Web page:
For millions of people with mobility issues, having a Blue Badge is a godsend that allows more convenient parking and makes life much easier when they travel by car or in a Wheelchair Accessible Vehicle. But what’s involved in qualifying for these badges? In this article we explore further and point you to the government websites where you can get more information and make your application.
The Blue Badge Scheme is one of the most useful services available to UK motorists. It’s a bargain-priced, wallet-sized magic ticket that helps people with seriously impaired mobility park closer to their destinations on our congested streets. In practice, for many people, qualifying for a Blue Badge makes the difference between being able to live the life they want to live or not. It’s a powerful document.
To quote the GOV.UK website, ‘The Blue Badge Scheme helps you park closer to your destination if you’re disabled’. The Scheme, administered through local councils, has been in operation since 2000. That’s well over 20 years of invaluable parking concessions for people with disabilities.
According to Which?, in 2019 some 2.3 million Blue Badges were held in England alone – equating to 4.1% of the population.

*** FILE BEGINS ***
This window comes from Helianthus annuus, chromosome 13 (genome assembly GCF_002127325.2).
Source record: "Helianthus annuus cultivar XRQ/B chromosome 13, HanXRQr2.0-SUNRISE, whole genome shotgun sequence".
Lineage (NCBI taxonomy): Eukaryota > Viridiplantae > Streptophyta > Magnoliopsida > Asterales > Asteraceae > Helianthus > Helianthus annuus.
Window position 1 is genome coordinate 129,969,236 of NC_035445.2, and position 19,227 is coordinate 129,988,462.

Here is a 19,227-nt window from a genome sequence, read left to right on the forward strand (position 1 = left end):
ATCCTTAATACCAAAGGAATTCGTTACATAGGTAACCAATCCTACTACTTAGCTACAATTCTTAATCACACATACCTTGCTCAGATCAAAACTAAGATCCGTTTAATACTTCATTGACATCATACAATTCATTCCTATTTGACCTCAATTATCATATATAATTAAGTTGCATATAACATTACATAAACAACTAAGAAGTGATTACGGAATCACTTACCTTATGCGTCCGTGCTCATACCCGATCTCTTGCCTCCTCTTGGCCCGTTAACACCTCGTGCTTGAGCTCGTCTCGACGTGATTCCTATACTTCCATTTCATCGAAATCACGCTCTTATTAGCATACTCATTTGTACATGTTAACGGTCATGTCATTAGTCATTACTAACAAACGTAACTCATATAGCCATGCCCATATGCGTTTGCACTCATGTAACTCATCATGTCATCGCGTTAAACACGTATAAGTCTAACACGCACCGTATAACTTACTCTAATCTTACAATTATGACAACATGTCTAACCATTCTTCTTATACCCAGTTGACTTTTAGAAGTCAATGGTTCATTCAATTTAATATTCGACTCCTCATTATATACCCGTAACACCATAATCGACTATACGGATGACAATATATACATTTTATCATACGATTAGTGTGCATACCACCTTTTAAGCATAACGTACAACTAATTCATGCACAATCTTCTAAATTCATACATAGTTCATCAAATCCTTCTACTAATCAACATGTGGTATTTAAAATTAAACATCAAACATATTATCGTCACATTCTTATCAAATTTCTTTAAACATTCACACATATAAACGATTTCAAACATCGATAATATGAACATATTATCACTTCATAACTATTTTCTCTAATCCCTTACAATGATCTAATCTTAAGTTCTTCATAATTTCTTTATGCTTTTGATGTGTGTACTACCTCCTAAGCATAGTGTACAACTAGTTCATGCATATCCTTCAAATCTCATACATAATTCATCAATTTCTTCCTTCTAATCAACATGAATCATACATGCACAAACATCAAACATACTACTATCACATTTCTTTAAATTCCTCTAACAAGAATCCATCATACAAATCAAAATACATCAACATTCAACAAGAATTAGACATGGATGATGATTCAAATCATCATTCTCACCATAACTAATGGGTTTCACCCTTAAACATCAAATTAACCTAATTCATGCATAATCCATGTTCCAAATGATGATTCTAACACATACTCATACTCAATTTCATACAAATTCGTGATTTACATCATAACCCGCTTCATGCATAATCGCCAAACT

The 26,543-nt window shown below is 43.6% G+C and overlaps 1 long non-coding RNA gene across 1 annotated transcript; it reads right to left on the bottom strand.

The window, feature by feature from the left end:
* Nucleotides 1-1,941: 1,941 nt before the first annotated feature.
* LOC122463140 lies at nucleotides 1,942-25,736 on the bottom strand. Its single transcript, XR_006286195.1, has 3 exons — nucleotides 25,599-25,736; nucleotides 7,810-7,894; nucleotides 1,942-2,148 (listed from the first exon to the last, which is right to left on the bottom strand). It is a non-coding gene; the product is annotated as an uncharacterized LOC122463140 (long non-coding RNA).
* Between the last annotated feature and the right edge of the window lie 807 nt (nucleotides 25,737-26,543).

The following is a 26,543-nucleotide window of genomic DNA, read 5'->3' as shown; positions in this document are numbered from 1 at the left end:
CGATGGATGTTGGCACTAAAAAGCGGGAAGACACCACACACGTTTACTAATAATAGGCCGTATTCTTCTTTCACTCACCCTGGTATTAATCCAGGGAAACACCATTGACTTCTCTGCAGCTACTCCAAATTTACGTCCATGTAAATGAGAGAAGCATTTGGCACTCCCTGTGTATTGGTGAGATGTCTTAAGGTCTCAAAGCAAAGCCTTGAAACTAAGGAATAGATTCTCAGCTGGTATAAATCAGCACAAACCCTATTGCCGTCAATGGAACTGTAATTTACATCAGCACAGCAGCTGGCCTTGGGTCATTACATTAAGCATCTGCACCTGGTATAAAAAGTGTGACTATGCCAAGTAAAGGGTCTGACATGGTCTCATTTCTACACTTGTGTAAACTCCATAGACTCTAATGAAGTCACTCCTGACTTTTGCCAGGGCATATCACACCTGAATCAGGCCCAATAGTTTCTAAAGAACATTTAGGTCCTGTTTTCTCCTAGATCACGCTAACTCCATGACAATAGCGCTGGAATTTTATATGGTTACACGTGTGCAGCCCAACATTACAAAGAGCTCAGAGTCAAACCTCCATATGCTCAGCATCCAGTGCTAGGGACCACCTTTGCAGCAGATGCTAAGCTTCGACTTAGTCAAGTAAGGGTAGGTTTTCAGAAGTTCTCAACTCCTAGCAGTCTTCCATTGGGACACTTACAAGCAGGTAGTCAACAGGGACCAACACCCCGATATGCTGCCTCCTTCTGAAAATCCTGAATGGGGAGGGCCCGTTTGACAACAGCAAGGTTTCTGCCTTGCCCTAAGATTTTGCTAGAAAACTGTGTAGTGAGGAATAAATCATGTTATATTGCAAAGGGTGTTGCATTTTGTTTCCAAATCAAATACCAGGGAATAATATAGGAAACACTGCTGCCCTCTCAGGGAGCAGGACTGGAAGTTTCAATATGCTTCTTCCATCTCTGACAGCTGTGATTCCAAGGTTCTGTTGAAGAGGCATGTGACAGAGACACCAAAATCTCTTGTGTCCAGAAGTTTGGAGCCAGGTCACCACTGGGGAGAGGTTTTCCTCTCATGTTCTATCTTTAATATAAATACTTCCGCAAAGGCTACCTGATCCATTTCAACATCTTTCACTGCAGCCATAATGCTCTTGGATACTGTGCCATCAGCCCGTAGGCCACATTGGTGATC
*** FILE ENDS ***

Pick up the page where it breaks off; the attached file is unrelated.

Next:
Where you can park your car when you display a Blue Badge permit varies across the country.
In England, Wales and Northern Ireland, a Blue Badge permit holder can park their vehicle for free on single or double yellow lines for a maximum of 3 hours (except where there are restrictions on loading and unloading). In Scotland there is currently no time limit.
People with a disability who have been issued with a Blue Badge can usually also park for free and with no time limit where there are on-street parking meters and in disabled parking bays.
Never assume that you can always park for free just because you qualified for a Blue Badge! Always remember to double check the local signage (because time and other restrictions often apply), the parking rules on Red Routes (especially in busy parts of central London) and try to make sure you don’t park your vehicle in an area that could endanger yourself, pedestrians, or other road users.
So how do you get one of these helpful motoring benefits? The criteria for qualification can be complex and there are many great websites that explain them in more detail. A good example is the Motability Scheme website, with its detailed description of the updates to the Blue Badge scheme and eligibility changes came into force in 2019.
These changes meant that more people with non-visible disabilities qualified for the Badge. Before 2019, receipt of the Higher Rate Mobility Component of Disability Living Allowance (HRMCDLA) automatically entitled a person to a Blue Badge. With the changes, two qualification paths became available:
The Motability article examines in some detail the criteria for qualification with and without further assessment in England, Scotland, Wales and Northern Ireland.